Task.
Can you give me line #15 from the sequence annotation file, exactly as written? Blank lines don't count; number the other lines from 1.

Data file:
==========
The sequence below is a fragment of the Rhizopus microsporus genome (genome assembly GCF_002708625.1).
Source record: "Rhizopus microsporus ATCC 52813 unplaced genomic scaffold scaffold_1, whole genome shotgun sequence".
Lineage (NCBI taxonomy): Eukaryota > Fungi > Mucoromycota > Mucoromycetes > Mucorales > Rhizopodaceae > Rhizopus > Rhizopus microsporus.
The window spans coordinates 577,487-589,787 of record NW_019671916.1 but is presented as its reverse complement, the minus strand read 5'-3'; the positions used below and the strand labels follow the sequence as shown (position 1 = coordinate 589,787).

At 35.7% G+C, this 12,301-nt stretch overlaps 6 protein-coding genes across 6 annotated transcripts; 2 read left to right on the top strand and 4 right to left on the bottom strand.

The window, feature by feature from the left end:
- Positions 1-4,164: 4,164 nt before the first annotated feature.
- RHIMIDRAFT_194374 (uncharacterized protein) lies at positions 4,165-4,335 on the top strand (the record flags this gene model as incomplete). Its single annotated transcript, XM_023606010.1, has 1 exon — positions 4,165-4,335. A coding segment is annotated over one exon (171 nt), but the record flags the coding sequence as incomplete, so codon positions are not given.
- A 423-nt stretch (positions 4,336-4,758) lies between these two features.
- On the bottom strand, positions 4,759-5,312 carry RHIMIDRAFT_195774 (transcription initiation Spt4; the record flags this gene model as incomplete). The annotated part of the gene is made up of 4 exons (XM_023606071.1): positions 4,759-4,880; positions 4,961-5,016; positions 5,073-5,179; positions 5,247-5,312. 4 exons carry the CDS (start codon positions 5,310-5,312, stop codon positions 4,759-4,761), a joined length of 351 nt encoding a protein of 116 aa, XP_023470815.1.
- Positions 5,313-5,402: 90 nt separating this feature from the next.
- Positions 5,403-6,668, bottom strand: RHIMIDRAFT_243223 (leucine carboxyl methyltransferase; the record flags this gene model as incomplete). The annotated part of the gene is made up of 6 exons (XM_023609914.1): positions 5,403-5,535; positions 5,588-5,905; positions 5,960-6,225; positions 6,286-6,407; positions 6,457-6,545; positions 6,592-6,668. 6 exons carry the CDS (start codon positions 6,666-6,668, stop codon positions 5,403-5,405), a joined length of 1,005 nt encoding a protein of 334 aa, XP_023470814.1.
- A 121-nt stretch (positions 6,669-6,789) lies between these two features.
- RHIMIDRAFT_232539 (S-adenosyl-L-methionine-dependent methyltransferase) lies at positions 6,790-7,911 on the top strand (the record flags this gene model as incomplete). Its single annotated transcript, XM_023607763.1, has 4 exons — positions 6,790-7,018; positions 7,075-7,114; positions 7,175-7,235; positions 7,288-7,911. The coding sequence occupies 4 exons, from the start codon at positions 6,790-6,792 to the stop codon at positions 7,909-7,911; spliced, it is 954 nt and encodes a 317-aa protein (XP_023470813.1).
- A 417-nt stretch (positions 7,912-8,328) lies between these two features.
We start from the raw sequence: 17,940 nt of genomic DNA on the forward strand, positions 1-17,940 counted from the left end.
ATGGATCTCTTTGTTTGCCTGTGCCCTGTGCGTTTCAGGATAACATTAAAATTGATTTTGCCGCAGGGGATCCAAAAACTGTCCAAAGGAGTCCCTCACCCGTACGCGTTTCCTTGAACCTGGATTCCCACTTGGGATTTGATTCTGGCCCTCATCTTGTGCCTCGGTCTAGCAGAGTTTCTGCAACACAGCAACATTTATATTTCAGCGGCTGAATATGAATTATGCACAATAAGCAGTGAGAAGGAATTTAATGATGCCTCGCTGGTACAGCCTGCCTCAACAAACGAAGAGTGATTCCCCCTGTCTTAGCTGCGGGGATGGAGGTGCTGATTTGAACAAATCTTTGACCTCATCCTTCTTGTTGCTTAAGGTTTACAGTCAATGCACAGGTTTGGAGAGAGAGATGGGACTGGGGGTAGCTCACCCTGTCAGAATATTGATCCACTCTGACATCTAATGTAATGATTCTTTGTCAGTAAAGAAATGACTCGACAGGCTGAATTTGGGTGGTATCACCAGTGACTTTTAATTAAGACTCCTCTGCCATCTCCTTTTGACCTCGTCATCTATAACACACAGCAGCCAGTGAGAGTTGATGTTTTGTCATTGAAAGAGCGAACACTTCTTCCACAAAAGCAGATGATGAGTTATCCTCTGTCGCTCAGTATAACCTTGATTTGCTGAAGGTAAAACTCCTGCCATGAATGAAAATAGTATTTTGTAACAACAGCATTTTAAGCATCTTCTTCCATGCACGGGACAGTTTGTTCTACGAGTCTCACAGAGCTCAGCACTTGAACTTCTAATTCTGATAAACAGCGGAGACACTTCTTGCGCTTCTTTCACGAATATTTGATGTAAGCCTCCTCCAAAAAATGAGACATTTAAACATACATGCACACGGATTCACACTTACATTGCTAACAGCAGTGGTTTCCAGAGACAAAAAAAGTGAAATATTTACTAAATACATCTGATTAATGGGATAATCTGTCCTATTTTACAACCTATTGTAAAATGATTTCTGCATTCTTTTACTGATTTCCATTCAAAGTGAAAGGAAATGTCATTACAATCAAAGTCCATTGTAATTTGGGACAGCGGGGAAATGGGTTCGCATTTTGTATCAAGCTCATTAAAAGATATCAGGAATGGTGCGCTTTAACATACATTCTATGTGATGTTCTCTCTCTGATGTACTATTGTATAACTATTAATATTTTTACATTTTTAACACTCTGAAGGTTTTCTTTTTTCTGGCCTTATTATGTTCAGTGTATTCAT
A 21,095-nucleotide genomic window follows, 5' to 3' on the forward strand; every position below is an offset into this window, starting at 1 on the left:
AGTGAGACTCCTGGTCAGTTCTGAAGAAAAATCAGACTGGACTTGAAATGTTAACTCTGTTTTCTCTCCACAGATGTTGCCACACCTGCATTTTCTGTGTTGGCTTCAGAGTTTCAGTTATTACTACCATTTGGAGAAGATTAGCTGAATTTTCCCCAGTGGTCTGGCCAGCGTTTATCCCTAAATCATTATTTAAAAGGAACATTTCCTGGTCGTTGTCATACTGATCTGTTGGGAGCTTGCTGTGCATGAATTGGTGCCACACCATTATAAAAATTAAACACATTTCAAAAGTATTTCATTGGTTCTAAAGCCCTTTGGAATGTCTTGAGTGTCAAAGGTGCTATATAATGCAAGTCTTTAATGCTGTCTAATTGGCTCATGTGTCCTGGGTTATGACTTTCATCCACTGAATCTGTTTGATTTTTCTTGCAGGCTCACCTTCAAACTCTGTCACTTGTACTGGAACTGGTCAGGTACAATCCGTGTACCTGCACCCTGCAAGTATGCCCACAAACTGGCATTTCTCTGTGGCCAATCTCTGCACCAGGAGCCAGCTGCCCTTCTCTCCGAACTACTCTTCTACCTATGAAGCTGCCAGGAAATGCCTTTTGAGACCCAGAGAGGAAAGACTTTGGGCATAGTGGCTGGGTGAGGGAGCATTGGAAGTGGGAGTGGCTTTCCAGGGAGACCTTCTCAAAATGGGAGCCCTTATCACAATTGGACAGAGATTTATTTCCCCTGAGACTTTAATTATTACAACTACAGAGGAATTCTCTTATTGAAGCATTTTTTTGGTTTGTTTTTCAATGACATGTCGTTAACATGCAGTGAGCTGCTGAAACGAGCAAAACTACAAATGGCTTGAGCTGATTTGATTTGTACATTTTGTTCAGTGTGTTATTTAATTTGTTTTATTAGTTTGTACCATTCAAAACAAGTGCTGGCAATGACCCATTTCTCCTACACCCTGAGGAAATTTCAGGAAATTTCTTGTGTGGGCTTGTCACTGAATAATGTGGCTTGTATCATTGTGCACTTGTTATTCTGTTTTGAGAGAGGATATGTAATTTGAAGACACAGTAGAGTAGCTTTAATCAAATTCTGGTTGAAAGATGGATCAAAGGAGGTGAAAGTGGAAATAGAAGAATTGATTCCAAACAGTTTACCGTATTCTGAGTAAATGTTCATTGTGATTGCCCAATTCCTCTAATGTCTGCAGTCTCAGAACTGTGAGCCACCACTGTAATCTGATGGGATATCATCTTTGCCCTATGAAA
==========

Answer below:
- A 417-nt stretch (positions 7,912-8,328) lies between these two features.